Edward’s Mum bonds surprisingly well with her dragon counterpart. Old films and chocolates are always good, even when you’re sitting in your post-dragon visit wreck of a house.

OK, so I know this is a short book for young readers. But I loved it. Was slightly miffed to find out there had been another book before this one, which I HAVE MISSED.

Bookwitch bites #97

Let’s start with a stolen photo, shall we? (My thieving is getting worse. Or better, depending on how you look at it.) Here is a photo, which might have been taken by Gill Lewis, winner of the Salford award last week. It was on her Twitter, anyway. And the lady between Jamie Thomson and Josh Lacey is not Gill, but Barbara Mitchelhill, who narrowly avoided that dinner.

Jamie Thomson, Barbara Mitchelhill and Josh Lacey

Another award is Sefton Super Reads. They have announced their shortlist for the summer, and it’s pretty good. The lady above is on it, for instance. And so are some of my other favourites, and some unknowns (to me).

• Ruth Eastham, Messenger Bird
• Fabio Geda, In the Sea There Are Crocodiles
• Caroline Green, Cracks
• Barbara Mitchelhill, Road to London
• J. D. Sharpe, Oliver Twisted
• David Walliams, Ratburger

In fact, there are awards absolutely everywhere. Declan Burke could be in for an Edgar for his hard work on Books To Die For, along with John Connolly. I don’t know who or what they are up against, but if ever a book and its creators deserved an Edgar, Books To Die For must be it.

While we are in an awards kind of mood, it appears Adrian McKinty is on the shortlist for The Last Laugh for The Cold Cold Ground, which will be awarded at Crimefest later this year.

Nick Green, The Storm Bottle

Finally – in more ways than one – Nick Green’s The Storm Bottle is available to buy. That’s over three years since I reviewed it, which happened by some odd fluke (me looking into the future, kind of thing). So far it’s ‘only’ on Kindle, but if you only ever buy one Kindle book in your life (although that sounds a bit unlikely, now that I stop and think) this has to be it. The Storm Bottle! Very good book! Sad. Funny. Exciting. Does not end the way you expect it to.

Dolphins can definitely talk.

Dung beetles in Salford Quays

When the Resident IT Consultant heard that I’d asked another man out to dinner, I had to placate him by lending him a copy of Grk and the Phoney Macaroni. That’s because the man was none other than Josh Lacey, who is also Joshua Doder,* who writes about the adorable Grk.

I then added to my dinner guests by trawling through the shortlist for the Salford Children’s Book Award, and apart from those who were ill or otherwise indisposed, or who claimed to be telling 2000 people in Derry what to do, I found Dirk Lloyd (aka the Dark Lord, aka Jamie Thomson) and Gill Lewis, who both courageously sacrificed themselves to dinner with the witch. (I suppose it beats a dry sandwich alone in a hotel.)

Dining – and wining – authors is almost better than going to awards ceremonies. (Think Disney’s Snow White and a certain witch.)

Speaking of hotels; they shouldn’t be allowed to name and build them in such a way that authors don’t know where they are staying. We almost led someone astray after the meal.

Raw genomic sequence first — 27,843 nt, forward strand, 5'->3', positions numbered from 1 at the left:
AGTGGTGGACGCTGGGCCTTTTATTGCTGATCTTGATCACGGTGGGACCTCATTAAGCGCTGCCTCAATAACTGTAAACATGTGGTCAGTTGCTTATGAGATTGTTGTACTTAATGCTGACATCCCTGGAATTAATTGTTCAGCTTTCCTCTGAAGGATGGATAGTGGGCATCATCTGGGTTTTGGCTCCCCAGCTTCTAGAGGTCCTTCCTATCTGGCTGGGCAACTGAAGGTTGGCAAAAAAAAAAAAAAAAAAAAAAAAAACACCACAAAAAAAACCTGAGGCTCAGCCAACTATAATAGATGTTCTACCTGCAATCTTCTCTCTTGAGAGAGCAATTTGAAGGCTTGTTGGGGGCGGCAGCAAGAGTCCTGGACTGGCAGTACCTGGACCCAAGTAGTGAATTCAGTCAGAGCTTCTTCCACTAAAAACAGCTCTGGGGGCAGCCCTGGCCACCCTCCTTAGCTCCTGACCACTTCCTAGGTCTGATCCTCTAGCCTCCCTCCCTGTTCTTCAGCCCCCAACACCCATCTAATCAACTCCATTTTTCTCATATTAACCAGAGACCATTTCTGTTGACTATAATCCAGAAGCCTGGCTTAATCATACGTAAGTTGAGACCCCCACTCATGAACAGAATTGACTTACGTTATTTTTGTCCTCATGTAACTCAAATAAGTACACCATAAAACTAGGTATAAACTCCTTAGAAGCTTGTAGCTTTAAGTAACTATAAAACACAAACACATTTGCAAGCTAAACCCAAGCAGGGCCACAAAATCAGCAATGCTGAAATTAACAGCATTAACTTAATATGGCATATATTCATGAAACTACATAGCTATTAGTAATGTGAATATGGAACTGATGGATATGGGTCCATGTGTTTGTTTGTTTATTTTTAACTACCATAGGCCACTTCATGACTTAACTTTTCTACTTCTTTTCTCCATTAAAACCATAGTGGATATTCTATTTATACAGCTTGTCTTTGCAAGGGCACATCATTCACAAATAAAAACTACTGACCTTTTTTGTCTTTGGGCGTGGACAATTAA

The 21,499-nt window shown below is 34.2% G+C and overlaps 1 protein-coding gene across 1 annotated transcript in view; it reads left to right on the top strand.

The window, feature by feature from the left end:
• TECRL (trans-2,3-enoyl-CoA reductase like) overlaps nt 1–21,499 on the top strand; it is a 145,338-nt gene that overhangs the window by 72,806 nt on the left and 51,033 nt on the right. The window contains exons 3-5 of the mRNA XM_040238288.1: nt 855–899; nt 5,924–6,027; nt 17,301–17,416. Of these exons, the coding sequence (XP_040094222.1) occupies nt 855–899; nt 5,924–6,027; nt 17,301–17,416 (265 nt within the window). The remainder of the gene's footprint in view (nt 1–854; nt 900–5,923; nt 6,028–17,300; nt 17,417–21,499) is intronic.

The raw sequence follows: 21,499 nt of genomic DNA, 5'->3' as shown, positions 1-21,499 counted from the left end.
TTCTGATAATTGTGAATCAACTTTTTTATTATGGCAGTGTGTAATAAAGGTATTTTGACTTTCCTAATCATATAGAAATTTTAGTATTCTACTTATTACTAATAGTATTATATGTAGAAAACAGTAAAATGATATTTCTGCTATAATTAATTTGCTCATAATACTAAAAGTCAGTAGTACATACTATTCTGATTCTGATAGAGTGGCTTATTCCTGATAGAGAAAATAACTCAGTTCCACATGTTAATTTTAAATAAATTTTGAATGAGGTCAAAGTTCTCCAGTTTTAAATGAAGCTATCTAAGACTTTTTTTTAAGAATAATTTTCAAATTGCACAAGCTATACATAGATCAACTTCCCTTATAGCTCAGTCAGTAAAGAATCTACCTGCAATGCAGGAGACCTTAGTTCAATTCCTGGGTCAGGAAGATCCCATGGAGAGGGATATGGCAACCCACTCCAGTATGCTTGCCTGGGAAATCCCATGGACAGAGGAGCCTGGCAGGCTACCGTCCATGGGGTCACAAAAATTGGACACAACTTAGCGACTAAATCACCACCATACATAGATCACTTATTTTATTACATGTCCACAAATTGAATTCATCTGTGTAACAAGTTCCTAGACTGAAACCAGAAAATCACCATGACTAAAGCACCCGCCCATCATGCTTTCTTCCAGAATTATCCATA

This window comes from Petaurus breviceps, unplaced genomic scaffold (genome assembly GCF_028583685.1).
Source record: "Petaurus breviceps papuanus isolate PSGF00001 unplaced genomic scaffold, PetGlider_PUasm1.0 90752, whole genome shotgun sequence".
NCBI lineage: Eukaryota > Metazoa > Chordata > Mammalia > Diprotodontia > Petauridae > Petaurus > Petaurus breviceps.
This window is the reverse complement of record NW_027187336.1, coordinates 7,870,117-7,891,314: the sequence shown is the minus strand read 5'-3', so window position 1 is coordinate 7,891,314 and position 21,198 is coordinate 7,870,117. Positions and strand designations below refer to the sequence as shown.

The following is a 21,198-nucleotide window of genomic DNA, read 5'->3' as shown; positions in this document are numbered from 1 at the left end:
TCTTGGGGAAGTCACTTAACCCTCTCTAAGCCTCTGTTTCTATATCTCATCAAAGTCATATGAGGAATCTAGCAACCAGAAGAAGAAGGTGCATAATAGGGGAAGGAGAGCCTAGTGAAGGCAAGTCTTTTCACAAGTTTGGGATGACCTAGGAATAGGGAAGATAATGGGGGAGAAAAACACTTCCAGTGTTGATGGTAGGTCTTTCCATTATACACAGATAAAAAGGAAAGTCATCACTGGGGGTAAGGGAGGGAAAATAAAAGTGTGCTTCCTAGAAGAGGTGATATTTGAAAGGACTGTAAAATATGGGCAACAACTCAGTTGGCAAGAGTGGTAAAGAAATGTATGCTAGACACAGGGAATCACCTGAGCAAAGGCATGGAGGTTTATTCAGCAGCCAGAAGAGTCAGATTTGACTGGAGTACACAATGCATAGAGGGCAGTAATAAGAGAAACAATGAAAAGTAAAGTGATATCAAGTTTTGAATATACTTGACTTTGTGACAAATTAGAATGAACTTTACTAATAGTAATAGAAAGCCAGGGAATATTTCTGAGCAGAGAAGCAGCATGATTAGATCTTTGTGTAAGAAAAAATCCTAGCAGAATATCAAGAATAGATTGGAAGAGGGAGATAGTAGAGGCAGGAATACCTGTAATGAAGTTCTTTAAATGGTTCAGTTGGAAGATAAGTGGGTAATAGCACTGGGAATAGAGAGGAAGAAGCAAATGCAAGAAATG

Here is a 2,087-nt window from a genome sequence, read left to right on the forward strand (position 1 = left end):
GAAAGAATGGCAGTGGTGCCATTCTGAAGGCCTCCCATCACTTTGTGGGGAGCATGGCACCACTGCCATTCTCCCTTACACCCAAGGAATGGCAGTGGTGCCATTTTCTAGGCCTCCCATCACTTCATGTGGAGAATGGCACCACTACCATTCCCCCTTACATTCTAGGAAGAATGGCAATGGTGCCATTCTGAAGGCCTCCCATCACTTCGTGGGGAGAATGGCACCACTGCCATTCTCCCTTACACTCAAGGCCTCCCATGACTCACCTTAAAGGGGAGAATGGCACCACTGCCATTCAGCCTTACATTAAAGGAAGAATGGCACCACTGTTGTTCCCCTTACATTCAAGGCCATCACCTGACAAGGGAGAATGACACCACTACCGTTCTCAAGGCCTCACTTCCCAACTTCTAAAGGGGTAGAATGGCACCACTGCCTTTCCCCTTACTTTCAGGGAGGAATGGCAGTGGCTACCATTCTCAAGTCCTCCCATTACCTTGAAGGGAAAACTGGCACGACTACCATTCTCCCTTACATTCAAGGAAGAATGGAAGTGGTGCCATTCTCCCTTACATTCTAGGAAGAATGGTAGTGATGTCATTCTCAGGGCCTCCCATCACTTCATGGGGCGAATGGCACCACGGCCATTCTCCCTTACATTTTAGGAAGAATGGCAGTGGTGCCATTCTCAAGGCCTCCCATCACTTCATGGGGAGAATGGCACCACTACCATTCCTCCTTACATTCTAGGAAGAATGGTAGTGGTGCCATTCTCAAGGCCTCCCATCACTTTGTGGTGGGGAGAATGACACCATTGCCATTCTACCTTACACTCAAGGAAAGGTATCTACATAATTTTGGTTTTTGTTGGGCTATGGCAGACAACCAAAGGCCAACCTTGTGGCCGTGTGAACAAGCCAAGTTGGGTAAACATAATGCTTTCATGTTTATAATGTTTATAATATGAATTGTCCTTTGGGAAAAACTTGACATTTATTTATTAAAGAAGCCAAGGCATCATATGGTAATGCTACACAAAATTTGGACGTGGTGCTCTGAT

I found Josh and the Dark Lord in the bar at the Lowry last night, where I had gone to warm up, and they for a glass of something. Before long I forced them to go out and search for Gill, who had abandonend the end of a very good book to dine with us.

We talked about a lot of things. The Dark Lord talked the most, and he is very keen on games. And similar stuff. He knows about smörgåsbord, and there was a rather unfortunate conversation about eating elk.

Some people go to awards nights away to sleep, when sleep is hard to come by at home. (On that basis, maybe there should be even more events away for the sleep deprived.) Gill, who is a vet, writes about animals, and the Dark Lord got busy thinking one up for her next book (which, if it mentions too much gamesy stuff is all his fault) to top ospreys, dolphins and bears. It seems dung beetles are the answer.

There was some speculation as to who will win today’s award. Most of our money is on Frank Cottrell Boyce, but I’m sure we could be wrong. It might be one of the dinner guests. Or Barbara Mitchelhill, David Logan or Lissa Evans. Who knows?

I gather Alan Gibbons is doing the talking again this year, so I wish I could be/have been there. But as usual, I’m happy for the children of Salford who have read and voted and hopefully generally enjoyed this year’s award work.

And my fellow diners might never have the same kind of bank balance as JKR, but they are great company, and only ever so slightly slow at ordering food. At least one of us was starving, and another very sleepy. Actually, that makes two of us.

There was some speculation on the feasibility of a Jacqueline Wilson sci-fi novel, and why not? The odds are better than for me getting the hang of modern mobile phonery. I tried texting my guests. I tried answering my phone. I’m pretty useless at it all.

Maybe it’s because I’m a foreigner that I don’t distinguish between more and longer. I meant longer. I never knowingly insult children’s authors.

Thank you, Gill, Josh and Jamie.

PS Gill Lewis and her Sky Hawk won!!!

* I am sorry to have to tell you (well, not that sorry, actually) that Joshua Doder is now dead. Kaput, as Josh Lacey put it. He is taking over his alter ego, and from now on Grk will belong to him.

The Sultan’s Tigers